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People v. M.I.D.


August 7, 2001


Appeal from the Circuit Court of the 9th Judicial Circuit, Fulton County, Illinois No. 98-CF-114 Honorable Steven R. Bordner, Judge Presiding

The opinion of the court was delivered by: Presiding Justice Homer.


As amended September 7, 2001

Pursuant to a partial plea agreement, defendant M.I.D. pled guilty to unlawful possession with intent to deliver between 15 and 100 grams of a controlled substance (cocaine) (720 ILCS 570/401(a)(2)(A) (West 1998)). The court imposed a 12-year prison sentence and ordered defendant to pay a $500 reimbursement fee for the services of the public defender. Defendant appeals her sentence. Following our careful review of the record, we affirm in part and remand the cause for further proceedings.


Defendant was originally charged with Class X unlawful possession of cocaine, Class 1 felony possession of cocaine with intent to deliver, and Class A misdemeanor possession of cannabis and possession of drug paraphernalia. She negotiated an agreement whereby she would plead guilty to the Class X offense in exchange for the State's dismissal of related charges. At the guilty plea hearing, the court admonished defendant that she faced a penalty of 6 to 30 years' imprisonment. After the State presented a factual basis, the court determined that defendant's plea was voluntary and imposed conviction for unlawful possession of cocaine with intent to deliver.

At the sentencing hearing, the State established that the police recovered 56 grams of cocaine and 5 grams of cannabis during their search of defendant's motel room on June 1, 1998. In a statement to the police, defendant said that she had purchased two ounces of cocaine in Peoria for $2,000. She said she had been dealing in crack cocaine in Canton for several months, selling four to six ounces per week. Following her arrest, defendant cooperated with the police in the arrest of her supplier. As a consequence of that arrest, the police obtained the supplier's cooperation and arrested his supplier.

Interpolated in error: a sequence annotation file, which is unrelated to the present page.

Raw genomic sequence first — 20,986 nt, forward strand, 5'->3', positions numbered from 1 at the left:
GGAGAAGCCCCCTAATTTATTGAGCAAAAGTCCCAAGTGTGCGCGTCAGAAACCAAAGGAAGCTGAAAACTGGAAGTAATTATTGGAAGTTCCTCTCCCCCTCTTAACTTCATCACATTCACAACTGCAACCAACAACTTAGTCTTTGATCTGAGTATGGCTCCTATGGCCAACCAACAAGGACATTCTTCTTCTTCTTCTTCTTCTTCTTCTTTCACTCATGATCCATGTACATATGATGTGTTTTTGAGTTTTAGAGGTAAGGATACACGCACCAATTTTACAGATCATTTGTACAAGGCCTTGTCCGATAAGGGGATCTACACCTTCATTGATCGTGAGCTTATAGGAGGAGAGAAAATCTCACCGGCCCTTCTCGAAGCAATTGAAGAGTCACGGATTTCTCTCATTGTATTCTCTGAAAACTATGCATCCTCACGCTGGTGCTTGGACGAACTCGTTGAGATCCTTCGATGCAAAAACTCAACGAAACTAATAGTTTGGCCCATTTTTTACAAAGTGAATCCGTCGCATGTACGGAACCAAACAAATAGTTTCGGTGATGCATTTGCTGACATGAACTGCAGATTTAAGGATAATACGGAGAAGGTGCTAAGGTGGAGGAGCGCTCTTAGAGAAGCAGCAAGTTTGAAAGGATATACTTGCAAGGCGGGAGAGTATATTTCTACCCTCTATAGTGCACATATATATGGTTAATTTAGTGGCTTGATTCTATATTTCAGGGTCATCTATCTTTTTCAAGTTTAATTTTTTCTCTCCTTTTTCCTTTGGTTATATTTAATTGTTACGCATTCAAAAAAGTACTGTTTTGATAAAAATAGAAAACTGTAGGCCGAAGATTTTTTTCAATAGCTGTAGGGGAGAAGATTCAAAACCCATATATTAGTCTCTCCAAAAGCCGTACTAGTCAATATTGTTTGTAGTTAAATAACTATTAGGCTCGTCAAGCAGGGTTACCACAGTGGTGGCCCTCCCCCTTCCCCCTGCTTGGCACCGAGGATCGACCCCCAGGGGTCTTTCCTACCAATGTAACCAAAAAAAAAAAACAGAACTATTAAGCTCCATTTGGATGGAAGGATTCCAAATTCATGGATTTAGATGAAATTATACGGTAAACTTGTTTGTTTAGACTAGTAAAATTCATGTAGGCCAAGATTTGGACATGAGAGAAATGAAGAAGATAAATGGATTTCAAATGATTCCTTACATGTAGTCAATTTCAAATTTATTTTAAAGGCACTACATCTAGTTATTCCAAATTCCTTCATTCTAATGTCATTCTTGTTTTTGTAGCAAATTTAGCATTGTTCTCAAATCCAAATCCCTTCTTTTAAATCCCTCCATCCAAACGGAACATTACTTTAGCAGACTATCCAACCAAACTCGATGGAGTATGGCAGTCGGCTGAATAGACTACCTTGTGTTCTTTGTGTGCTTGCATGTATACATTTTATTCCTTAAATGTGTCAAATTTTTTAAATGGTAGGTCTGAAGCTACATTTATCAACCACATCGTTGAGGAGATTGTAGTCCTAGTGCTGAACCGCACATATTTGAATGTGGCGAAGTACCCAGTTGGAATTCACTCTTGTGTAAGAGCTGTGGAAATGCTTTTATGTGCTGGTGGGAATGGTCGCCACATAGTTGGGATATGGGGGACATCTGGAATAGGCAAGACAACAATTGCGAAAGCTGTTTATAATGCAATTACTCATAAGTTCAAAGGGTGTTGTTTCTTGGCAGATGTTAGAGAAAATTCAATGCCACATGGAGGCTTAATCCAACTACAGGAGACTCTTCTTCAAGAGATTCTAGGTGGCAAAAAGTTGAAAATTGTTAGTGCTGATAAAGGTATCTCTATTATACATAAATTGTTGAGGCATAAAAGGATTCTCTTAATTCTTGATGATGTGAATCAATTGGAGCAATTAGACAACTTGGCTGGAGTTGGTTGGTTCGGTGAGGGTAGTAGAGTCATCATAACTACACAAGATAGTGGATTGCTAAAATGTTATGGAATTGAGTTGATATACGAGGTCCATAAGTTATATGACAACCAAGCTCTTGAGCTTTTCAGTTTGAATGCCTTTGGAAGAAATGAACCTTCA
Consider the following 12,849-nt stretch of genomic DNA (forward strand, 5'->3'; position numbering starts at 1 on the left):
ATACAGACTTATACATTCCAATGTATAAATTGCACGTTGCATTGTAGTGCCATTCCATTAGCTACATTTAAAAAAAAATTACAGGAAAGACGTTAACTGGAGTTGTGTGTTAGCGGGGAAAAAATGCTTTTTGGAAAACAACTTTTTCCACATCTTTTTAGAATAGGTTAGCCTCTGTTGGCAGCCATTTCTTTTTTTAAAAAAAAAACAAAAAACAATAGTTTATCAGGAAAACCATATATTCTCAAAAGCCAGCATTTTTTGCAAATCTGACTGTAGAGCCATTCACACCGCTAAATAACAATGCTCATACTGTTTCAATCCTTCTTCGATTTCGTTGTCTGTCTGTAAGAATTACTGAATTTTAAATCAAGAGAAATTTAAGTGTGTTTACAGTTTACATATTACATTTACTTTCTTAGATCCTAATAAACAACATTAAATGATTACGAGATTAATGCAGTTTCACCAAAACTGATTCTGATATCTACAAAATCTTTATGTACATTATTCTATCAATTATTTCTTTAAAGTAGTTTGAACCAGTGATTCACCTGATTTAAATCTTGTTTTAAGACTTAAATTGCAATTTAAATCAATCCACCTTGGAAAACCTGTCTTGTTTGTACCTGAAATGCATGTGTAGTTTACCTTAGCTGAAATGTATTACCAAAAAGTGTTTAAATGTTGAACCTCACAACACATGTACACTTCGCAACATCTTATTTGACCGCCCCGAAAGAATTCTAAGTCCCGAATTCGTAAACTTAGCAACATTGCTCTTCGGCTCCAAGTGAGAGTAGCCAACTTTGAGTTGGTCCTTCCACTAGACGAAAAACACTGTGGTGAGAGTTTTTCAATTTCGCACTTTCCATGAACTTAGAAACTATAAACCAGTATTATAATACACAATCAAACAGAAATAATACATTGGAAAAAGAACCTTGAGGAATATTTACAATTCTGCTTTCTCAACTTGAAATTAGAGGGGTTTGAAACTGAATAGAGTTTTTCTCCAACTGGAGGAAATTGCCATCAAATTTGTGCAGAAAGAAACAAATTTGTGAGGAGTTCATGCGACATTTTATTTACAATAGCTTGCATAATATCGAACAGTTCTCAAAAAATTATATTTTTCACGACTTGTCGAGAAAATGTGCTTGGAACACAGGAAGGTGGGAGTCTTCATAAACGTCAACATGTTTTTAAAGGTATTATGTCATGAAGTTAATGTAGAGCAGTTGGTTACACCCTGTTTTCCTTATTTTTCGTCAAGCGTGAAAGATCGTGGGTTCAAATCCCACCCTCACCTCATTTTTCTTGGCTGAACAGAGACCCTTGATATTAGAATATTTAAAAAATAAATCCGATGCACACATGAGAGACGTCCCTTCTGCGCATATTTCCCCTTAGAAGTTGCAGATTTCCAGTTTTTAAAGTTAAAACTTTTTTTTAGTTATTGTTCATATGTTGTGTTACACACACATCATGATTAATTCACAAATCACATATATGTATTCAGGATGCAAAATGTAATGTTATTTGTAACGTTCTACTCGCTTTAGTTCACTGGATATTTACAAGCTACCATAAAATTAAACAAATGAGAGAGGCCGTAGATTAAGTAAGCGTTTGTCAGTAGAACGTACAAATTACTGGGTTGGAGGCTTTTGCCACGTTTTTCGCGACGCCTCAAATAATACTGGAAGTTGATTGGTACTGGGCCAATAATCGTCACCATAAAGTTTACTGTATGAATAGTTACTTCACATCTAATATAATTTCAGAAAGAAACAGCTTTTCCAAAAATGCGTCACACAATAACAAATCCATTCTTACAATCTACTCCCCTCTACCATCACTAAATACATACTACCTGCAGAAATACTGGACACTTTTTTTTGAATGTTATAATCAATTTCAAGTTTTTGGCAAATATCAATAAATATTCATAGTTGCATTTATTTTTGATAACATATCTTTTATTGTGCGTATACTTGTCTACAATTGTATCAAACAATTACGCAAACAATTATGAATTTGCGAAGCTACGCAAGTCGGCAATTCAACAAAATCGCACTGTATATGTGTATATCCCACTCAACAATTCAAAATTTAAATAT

Testifying on her own behalf, defendant stated that prior to 1995 she reared two children as a single parent, held five jobs at the same time and put herself through college, maintaining an "A" average. Then, in 1994, she contracted varicella zoster, a chronic form of chicken pox. In 1995, defendant's elder son was killed in a work-related accident. After that, defendant said, she lost her job, her house and her dog. She used cocaine daily, spending $1,500 per week to support the habit. To pay for the cocaine, defendant purchased drugs and became a major supplier of drugs in the Canton area. Defendant denied, however, that she profited from the sale of drugs.

After her arrest, defendant said, she placed her life in peril by assisting the police. Defendant said she stopped using drugs on the date of her arrest, but she admitted using cannabis. She also admitted that she was on probation for a 1995 conviction for unlawful possession of cocaine at the time of her arrest.

Defendant's presentence investigative report disclosed numerous misdemeanors and traffic convictions, in addition to the 1995 felony conviction. Before pronouncing sentence, the court noted several statutory factors in aggravation, including: (1) that defendant received compensation for the offense; (2) that she had a history of criminality; (3) a substantial sentence was necessary to deter others; and (4) defendant was on probation at the time of the offense. The court did not find any statutory factors in mitigation. Accordingly, the court sentenced defendant to 12 years' imprisonment and imposed mandatory fines and costs.

The court then asked defense counsel and the prosecutor whether they wished to set a hearing with respect to court-appointed counsel fees or address the matter instanter. Defense counsel responded by indicating that he had spent 15 hours on the case. The court then asked whether there was any objection to it then fixing the amount of reimbursement for court-appointed counsel. Both defense counsel and the prosecutor indicated that they did not object. Without further evidence, the court entered a $500 reimbursement order.

Defendant filed a post-sentencing motion to reconsider sentence, which was heard and denied, except to grant monetary credit for defendant's presentence incarceration.


On appeal, defendant initially contends that her sentence was an abuse of discretion. She argues that the trial court improperly considered receipt of compensation as a factor in aggravation and that the court minimized significant mitigation evidence and overemphasized matters in aggravation.